Decommissioned police officer Andrew Delke appears in court for motions hearing

Delke Hearing_frame_31220.jpeg
Posted at 8:24 AM, Jun 04, 2021
and last updated 2021-06-04 20:06:19-04

NASHVILLE, Tenn. (WTVF) — Decommissioned Metro Police Officer Andrew Delke appeared in court for a motions hearing before his case goes to trial next month. Delke shot Daniel Hambrick during a foot chase back in 2018.

So far, four witnesses have been called to provide testimony. Former Metro Officer Benjamin Froehlich was the first to testify in Friday's hearing. He was also on the juvenile crimes task force with Delke.

On the day of the shooting, Froehlich said he was on duty with Delke and was searching the area for a juvenile suspected of having firearms and driving stolen cars.

Froehlich said he was in a marked car and Delke was in an unmarked patrol car. He said Delke radioed that he was concerned with a vehicle and began pursuing a white Chevrolet Impala.

Froehlich said he never saw the driver on his own, only multiple people sitting in the car. He said he lost sight of them once on the interstate.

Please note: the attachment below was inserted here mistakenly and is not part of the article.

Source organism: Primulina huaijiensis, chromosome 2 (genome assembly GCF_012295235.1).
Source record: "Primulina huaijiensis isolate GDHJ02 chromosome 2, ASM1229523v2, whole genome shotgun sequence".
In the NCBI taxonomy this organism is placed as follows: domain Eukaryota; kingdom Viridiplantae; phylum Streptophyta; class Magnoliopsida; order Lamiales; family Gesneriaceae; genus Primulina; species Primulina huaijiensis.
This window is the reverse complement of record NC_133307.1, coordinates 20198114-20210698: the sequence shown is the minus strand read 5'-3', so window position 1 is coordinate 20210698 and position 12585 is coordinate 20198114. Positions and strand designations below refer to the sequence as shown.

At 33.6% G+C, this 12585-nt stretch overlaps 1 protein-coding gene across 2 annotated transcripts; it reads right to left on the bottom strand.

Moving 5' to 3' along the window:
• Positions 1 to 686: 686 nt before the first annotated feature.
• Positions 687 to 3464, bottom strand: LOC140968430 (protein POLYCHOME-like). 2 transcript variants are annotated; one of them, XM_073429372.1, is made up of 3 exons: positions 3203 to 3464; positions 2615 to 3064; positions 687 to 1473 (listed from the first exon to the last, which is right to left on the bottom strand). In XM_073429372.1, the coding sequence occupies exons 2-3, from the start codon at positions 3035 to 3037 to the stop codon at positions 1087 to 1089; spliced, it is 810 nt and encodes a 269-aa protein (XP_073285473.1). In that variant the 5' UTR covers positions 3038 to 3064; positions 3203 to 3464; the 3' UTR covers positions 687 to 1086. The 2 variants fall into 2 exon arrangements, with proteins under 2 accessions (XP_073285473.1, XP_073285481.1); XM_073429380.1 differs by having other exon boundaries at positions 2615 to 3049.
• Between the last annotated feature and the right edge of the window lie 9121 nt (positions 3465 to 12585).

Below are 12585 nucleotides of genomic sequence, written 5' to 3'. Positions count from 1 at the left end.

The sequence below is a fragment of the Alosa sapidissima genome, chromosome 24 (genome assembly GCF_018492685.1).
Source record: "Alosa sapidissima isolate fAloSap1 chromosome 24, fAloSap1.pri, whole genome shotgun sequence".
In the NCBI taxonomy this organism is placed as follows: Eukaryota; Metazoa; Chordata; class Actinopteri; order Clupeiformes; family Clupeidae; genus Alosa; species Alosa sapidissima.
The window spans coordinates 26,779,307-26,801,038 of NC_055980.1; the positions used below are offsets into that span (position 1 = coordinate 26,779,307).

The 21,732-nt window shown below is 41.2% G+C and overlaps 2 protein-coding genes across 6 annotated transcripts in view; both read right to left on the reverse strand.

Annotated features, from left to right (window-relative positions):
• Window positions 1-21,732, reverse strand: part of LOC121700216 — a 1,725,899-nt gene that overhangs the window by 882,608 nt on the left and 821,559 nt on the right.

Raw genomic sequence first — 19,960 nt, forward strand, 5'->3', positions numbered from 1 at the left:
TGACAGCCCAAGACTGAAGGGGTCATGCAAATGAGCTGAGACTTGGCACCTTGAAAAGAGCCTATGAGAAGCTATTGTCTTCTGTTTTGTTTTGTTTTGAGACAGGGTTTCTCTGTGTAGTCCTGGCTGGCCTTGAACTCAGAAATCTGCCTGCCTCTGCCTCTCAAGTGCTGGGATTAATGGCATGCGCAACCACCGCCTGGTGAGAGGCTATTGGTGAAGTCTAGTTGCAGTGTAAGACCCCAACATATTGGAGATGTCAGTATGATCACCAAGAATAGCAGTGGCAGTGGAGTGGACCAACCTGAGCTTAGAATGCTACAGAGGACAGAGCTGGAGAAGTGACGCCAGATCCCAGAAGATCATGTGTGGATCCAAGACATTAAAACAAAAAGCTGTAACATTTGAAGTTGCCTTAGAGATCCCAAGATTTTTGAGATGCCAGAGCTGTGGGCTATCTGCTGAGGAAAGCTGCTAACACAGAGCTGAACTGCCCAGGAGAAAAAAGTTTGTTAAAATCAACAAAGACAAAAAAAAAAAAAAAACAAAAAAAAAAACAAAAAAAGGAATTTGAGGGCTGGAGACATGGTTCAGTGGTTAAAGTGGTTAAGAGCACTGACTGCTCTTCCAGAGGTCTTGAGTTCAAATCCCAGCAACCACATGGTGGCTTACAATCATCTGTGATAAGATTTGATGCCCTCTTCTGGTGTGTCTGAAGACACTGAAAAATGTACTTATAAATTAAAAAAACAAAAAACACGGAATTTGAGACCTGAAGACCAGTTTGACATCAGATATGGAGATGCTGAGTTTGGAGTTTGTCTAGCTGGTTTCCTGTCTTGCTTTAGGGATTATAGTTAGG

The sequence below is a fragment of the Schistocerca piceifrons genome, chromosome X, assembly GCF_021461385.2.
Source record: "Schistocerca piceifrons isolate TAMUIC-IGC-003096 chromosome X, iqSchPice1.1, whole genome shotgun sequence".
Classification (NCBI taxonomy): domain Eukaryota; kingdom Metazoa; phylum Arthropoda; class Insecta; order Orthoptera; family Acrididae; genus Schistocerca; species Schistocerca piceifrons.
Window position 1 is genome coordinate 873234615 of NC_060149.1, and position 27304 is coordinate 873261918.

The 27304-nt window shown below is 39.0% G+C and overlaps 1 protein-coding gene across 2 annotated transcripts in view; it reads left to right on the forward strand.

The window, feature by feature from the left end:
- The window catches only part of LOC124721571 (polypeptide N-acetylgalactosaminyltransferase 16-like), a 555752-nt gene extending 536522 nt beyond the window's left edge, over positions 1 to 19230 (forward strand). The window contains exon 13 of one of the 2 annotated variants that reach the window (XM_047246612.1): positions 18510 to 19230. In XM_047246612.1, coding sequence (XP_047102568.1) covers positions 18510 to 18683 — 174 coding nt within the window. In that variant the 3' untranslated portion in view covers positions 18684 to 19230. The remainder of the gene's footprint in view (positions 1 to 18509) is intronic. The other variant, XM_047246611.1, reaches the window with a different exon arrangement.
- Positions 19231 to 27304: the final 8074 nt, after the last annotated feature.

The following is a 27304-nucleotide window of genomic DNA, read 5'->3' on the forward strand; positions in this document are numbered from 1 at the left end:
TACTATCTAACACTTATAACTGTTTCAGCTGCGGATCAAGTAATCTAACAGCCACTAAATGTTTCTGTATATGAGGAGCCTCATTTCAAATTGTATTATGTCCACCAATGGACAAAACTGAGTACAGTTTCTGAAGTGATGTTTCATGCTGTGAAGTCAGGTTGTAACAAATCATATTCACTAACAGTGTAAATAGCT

Delke shot and killed Hambrick during a foot chase after a traffic stop.

However, the prosecution says there wasn't a threat after looking at surveillance video. Hambrick was shot in the back and killed, and Delke faces a charge of first-degree murder.

There were two major topics discussed in the courtroom.

First, a crucial video of the shooting was missing because a pole was apparently hit by lightning.

Second, a former district attorney was called to the stand. He was asked if he thought decommissioned officer Andrew Delke had probable cause to continue pursuing Hambrick after he drove on the shoulder of the interstate to get around a bus.

Torry Johnson said, “Once he became armed, I think he presented a real threat, not only to officer Delke, but to anybody in the vicinity.”

Daniel Hambrick’s mom, Vickie Hambrick, was shocked that a former district attorney was called as an expert.

Her spokesperson, attorney Joy Kimbrough, said it’s not fair. “I’ve never even known him to try a case. He’s a privileged individual that was able to win the position of district attorney based on politics, and now he’s to be some expert when the district attorney’s office now is constantly having to go back and revisit cases where people were wrongfully convicted,” Kimbrough said.

Delke’s attorney is not able to speak on that due to a gag order. The motion hearing will continue on Monday.

Delke's trial is set to start on July 12 after it was pushed back because of the pandemic. It will happen here in Davidson County. A request for a change of venue has been denied twice. Right now, Delke remains out on bond.

*Alexandra Koehn is monitoring this hearing in the courtroom. Check back for updates.